Here’s a wonderful brief article on excuse making (Psychology Today, August 2014, p. 22--doesn't seem to be online yet), a topic covered in the Interpersonal Communication Book and Interpersonal Messages by Amy Nordrum. Among the conclusions are these: (1)   Excuses work; they can often deflect/stave off/lessen retaliation. (2)    Too frequent excuses--such as self-handicapping excuses--will lead to a loss of faith. (3)  Effective excuses accomplish two goals: (a) they accept responsibility and offer assurances that this will not happen again and (b) they show empathy for the difficulties they caused.

1 comment:

Anita Clyne said...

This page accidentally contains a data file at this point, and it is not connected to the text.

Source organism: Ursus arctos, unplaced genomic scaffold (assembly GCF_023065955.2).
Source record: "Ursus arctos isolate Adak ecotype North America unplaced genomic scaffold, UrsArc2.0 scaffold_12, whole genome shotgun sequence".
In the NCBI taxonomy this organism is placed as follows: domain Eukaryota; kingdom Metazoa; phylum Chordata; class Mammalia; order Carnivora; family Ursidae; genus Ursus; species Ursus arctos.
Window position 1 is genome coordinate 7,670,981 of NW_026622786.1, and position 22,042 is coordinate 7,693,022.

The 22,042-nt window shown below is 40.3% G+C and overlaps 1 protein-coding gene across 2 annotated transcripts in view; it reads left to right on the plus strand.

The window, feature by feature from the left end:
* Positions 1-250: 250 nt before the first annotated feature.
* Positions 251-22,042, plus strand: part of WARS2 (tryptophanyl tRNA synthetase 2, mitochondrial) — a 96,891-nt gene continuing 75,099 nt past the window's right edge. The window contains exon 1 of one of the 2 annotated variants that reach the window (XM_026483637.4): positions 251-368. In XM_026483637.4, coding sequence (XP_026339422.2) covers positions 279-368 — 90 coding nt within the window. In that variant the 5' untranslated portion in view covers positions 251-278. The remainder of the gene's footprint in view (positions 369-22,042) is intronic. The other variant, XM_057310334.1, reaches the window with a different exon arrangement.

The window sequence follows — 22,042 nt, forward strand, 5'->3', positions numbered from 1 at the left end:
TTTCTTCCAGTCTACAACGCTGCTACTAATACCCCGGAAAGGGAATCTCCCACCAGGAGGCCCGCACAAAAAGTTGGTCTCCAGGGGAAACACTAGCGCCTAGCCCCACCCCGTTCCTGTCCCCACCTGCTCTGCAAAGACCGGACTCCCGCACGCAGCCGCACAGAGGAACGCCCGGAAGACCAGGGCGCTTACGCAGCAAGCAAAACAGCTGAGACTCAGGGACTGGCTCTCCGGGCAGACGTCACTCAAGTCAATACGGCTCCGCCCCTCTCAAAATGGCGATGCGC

Who are we to judge the inner being of one's motive? When in essence, what we may consider as an excuse, one may feel equally justified and valuable. Currently, I am a student at Drury University where I am taking a Communication and Ethics class. In our textbook, "Ethics in Human Communication," Sixth Edition,we are advised on page 268 that "ethical communication is not simply a series of careful and reflective decisions, instance by instance, to communicate in ethically responsible ways. Deliberate application of ethical rules sometimes is not possible. Pressure may be so great or a deadline so near for a decision that there is not adequate time for careful deliberation." Would it be ignorant to suggest that our fast-paced, technologically savvy world has forced more people into making excuses? Technology came to save us from the insanity of meeting deadlines. Yet, to a degree it has come to only enslave us to a new, heavier load of deadlines which in turn leads to more excuses.